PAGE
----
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About the Kāberi in Colonial Ceilao and the Fort of Galle

Michael Roberts

Writing in the Daily News in March 2019 and deploying the affirmation of a South African diplomat, Jeevan Thiagarajah has lamented the alleged fact that the VOC Black African used slave labour to build the imposing Fort of Galle – even asserting that “an estimated 15,000 Africans brought from Portuguese and Dutch colonies” worked on this project.[1] Thiagarajah is a political scientist and not a historian. His essay is clearly riding on the back of the movement “Black Lives Matter.” But in this populist move to earn kudos (as I speculate), he displays abysmal historical background and has failed to consult the many personnel next door to him in Colombo who would have served up solid data on the topic – notably Ashley De Vos (who has subsequently, albeit briefly, questioned Jeevan’s claim).

The Fort of Galle in the late 19th century

Storming of Galle fort in 1640

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Shihan De Silva Jayasuriya’s Wide-ranging Work on Portuguese Creole and the Kaffir

Shihan de Silva Jayasuriya of the University of London has been researching the Portuguese in the East for over twenty years and has generated a significant number of studies on Portuguese Creole peoples, their life-style ad  languages in Sri Lanka and elsewhere. Her output of work has been as varied as commendable and I begin with a summary of one article dealing with “a nineteenth-century manuscript in Sri Lankan Portuguese Creole” because i am presently fashioning an article that refers to the work of Hugh Nevill on the Kāberi Hatana in order to ‘educate’ those who have touched on African slave labour at Galle without possessing any background information on the topic. This essay is in process and will appear soon….. Michael Roberts

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Reverting to Ruhunu, Maya and Pihiti as a Rational Scheme for Sustainable Regional Governance?

 C.M. Madduma Bandara**

Some Past Attempts: Since [securing] National Independence in 1948, there [have been] three Constitutions (including the present) that governed this Country. The First was the Soulbury (/Jennings) Constitution that lasted for less than 15 years, and then the Republican Constitution of 1972 during the regime of Prime Minister Sirimao Bandaranaike that had a similar life span until it was superseded by the present Constitution enacted during the early regime of President JR JayEwardena. The last one, despite numerous amendments from time to time, [has been in force for] nearly 40 years, despite the fact that it was referred to as “Bahubhhootha Vyawasthawa” (nonsensical or mad constitution) by President Chandrika Bandaranaike. However, the number amendments effected over the years indicated that all was not well during its life span. It also perhaps reflects a general belief among the past politicians that the problem is with the dancing floor than with the dancer!.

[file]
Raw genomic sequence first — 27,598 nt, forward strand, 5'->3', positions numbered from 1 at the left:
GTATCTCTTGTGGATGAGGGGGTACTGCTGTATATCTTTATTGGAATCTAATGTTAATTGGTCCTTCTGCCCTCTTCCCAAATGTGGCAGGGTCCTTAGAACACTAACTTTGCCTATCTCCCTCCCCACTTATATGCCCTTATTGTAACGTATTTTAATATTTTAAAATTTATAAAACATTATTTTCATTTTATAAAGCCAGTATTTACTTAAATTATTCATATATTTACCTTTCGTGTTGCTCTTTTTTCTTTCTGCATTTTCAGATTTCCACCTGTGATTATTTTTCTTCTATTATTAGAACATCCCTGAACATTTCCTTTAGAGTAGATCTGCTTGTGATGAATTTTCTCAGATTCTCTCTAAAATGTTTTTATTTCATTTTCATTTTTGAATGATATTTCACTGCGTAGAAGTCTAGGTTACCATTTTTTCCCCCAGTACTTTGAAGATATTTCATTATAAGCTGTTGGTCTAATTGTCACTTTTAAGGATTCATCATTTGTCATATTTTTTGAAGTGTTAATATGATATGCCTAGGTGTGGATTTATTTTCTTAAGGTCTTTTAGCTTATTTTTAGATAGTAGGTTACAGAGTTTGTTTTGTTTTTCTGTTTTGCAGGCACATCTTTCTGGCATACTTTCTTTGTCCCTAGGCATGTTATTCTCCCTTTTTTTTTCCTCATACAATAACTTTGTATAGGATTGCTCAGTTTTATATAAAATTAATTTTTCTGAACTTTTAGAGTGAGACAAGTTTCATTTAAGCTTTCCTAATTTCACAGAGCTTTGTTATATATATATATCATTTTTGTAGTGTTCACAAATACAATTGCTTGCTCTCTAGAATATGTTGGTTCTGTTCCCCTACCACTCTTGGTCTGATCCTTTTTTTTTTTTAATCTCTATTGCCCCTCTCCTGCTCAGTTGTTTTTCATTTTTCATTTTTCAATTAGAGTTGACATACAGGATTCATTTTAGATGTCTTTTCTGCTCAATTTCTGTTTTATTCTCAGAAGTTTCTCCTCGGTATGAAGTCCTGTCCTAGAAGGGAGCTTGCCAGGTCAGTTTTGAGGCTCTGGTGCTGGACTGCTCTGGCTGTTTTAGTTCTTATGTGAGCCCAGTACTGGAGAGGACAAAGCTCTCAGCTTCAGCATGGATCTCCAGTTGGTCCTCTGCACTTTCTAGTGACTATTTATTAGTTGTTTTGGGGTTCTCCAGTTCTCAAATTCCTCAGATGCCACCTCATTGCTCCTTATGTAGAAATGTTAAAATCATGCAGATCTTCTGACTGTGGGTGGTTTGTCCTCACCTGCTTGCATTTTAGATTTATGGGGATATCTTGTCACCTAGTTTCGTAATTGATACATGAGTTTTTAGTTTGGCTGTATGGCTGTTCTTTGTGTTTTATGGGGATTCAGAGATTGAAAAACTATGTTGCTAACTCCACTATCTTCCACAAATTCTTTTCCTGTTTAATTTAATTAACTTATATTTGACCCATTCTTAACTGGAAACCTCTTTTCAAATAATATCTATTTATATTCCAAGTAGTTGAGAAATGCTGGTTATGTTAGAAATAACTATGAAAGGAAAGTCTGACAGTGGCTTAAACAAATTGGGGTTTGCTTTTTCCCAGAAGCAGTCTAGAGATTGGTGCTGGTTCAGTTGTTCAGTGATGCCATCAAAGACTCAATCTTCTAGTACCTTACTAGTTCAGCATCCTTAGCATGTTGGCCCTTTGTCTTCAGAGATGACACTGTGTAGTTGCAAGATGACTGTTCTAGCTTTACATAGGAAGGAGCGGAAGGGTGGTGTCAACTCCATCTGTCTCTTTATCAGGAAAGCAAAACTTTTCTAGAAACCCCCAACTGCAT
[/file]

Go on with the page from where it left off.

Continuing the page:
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Snippets on the Fort of Galle … and Ashley’s Dire Warnings

A Question from one Sanjay Gunawardena, 12 February 2021:

“Thank you for this great article Dr Roberts.[i] Has anyone got a picture or a painting of the Old Windmill which has been in the Galle Fort. This has been mentioned E.F.C Ludowyk’s book Long Afternoons in Colonial Ceylon. If you can please share an image, it will be much appreciated. Thank you.

A Response from Hemantha Situge: “Lyn Ludo says the windmill was one of the five landmarks that crowned the Fort. It was erected during British times. I have seen two photographs which I have not copied.”[ii]